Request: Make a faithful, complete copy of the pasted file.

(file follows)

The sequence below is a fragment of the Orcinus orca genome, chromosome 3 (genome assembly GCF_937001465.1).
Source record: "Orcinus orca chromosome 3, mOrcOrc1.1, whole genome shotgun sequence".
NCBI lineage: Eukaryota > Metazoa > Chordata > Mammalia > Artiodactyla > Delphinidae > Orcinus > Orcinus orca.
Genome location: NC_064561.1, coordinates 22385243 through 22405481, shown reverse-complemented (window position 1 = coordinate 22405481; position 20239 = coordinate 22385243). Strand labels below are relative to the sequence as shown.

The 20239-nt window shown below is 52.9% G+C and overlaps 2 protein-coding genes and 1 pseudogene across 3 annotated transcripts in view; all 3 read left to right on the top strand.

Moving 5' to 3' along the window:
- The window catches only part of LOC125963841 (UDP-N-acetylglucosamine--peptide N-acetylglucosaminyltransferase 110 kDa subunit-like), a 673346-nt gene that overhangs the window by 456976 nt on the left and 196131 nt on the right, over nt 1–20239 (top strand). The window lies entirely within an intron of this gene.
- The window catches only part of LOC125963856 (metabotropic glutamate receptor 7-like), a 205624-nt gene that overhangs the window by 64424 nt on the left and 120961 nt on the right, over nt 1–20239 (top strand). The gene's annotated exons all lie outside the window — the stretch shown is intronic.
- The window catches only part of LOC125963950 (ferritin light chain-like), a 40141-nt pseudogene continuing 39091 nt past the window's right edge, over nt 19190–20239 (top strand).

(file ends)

The sequence below is a fragment of the Orcinus orca genome, chromosome 3 (genome assembly GCF_937001465.1).
Source record: "Orcinus orca chromosome 3, mOrcOrc1.1, whole genome shotgun sequence".
NCBI lineage: Eukaryota > Metazoa > Chordata > Mammalia > Artiodactyla > Delphinidae > Orcinus > Orcinus orca.
Genome location: NC_064561.1, coordinates 22385243 through 22405481, shown reverse-complemented (window position 1 = coordinate 22405481; position 20239 = coordinate 22385243). Strand labels below are relative to the sequence as shown.

The 20239-nt window shown below is 52.9% G+C and overlaps 2 protein-coding genes and 1 pseudogene across 3 annotated transcripts in view; all 3 read left to right on the top strand.

Moving 5' to 3' along the window:
- The window catches only part of LOC125963841 (UDP-N-acetylglucosamine--peptide N-acetylglucosaminyltransferase 110 kDa subunit-like), a 673346-nt gene that overhangs the window by 456976 nt on the left and 196131 nt on the right, over nt 1–20239 (top strand). The window lies entirely within an intron of this gene.
- The window catches only part of LOC125963856 (metabotropic glutamate receptor 7-like), a 205624-nt gene that overhangs the window by 64424 nt on the left and 120961 nt on the right, over nt 1–20239 (top strand). The gene's annotated exons all lie outside the window — the stretch shown is intronic.
- The window catches only part of LOC125963950 (ferritin light chain-like), a 40141-nt pseudogene continuing 39091 nt past the window's right edge, over nt 19190–20239 (top strand).